Her latest solo recording, of works by American composers Sheree Clement and Perry Goldstein, was recently released on the Albany label.
After graduating from The Juilliard School, Ms. Garth made her New York recital debut with a program of solo and chamber works by Alban Berg that included the Chamber Concerto For Piano, Violin, and Thirteen Wind Instruments, conducted by Harvey Sollberger. Since then she has performed over 200 new works, many written for her. These include Perry Goldstein’s Of Points Fixed and Fluid, which received its world premiere by Ms. Garth in New York City; Nomi Epstein’s For Eliza, which received its world premiere by Ms. Garth in Chicago; and Gradualia, a piano concerto by the American composer Scott Wheeler. Ms. Garth and conductor Jeffrey Silberschlag performed the world premiere of Gradualia at the 2006 Alba (Italy) Music Festival, and the American premiere at the 2006 River Concert Series in Maryland. She also has performed notable premieres of works by Oliver Knussen, Judith Weir, and George Benjamin, among many others, and is the first pianist to perform the complete Preludes of Sheree Clement.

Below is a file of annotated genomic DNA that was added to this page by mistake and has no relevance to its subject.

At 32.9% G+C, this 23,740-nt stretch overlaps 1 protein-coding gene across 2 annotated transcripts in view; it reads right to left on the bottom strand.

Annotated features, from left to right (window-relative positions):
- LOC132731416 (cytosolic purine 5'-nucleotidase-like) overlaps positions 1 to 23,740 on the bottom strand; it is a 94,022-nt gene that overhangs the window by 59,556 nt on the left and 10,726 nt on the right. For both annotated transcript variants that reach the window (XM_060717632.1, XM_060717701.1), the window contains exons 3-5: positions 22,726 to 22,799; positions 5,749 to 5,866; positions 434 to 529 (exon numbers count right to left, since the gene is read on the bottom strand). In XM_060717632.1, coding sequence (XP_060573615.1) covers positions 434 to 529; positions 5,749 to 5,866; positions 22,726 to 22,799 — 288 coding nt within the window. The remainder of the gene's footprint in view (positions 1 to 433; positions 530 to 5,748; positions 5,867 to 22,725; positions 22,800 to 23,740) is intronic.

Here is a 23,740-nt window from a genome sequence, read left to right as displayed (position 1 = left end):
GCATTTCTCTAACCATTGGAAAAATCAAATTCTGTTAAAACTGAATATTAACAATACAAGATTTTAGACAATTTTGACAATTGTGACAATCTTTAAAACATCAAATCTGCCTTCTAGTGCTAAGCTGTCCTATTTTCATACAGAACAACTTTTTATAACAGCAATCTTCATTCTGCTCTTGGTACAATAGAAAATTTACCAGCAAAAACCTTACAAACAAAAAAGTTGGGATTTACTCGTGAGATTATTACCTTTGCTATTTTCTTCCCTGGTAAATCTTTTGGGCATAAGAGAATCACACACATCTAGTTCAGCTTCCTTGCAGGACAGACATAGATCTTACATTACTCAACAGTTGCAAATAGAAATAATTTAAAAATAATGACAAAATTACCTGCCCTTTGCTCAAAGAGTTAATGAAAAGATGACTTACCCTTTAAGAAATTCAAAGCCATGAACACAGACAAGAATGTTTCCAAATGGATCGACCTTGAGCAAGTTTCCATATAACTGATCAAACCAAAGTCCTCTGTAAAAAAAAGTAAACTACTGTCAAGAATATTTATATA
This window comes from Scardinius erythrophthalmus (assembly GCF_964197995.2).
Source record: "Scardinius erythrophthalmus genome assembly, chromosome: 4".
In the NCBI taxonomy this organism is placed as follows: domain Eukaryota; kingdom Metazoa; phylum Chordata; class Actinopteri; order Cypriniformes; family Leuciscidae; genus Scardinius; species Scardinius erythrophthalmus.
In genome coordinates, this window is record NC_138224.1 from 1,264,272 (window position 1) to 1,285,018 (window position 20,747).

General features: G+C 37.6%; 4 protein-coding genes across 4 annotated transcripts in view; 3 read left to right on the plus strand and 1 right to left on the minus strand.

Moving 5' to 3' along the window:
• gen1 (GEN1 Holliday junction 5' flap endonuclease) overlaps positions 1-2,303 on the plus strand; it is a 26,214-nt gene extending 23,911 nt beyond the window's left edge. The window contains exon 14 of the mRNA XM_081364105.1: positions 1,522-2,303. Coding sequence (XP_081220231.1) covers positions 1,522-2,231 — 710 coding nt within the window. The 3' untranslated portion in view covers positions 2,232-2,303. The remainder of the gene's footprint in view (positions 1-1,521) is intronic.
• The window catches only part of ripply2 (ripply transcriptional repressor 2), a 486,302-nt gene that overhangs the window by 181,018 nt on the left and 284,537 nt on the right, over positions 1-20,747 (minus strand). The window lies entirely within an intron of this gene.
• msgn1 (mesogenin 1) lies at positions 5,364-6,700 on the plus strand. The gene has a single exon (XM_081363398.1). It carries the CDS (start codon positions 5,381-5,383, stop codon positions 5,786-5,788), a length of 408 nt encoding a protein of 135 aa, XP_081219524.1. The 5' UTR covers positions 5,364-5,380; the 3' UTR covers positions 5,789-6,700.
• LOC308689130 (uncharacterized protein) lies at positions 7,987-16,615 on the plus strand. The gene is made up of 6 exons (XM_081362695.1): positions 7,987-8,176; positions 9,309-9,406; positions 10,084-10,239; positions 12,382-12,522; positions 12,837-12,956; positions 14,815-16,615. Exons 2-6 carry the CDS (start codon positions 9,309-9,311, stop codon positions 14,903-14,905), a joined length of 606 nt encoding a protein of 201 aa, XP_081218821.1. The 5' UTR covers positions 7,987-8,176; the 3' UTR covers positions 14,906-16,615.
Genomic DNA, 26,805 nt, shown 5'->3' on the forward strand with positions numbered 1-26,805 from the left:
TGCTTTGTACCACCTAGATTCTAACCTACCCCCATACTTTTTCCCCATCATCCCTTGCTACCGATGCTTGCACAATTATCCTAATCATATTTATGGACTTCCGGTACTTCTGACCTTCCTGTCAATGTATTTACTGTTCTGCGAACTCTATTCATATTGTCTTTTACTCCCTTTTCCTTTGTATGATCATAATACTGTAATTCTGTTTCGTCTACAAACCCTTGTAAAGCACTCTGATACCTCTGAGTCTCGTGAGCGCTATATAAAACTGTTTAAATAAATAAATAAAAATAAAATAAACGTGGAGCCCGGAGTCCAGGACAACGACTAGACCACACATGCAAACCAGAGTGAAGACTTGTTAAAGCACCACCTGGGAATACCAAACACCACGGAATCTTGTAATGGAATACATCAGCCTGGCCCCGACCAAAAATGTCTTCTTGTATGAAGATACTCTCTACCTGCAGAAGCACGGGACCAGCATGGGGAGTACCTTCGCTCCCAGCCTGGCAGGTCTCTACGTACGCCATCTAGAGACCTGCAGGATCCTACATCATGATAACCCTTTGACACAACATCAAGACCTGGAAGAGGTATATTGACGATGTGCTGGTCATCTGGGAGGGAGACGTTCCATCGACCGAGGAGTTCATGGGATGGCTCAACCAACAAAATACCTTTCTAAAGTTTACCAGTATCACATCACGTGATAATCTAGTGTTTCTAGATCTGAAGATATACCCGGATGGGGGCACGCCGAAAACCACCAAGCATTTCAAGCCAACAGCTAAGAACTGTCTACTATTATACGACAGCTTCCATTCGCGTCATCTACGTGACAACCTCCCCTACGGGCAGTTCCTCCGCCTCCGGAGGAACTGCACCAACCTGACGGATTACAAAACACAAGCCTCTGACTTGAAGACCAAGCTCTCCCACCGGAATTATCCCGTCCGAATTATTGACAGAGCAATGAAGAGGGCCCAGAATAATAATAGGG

Ms. Garth is noted as a creative recitalist. In recent seasons she and choreographer James Martin partnered to develop The Enchanted Piano: Dances for Piano with Electronics, Piano Strings, and Amplified Piano for five dancers and live piano. Featuring music by American composers Mario Davidovsky, Henry Cowell, George Crumb, and Maurice Wright, The Enchanted Piano received its world premiere performances in October of 2011 at the Manhattan Movement and Arts Center.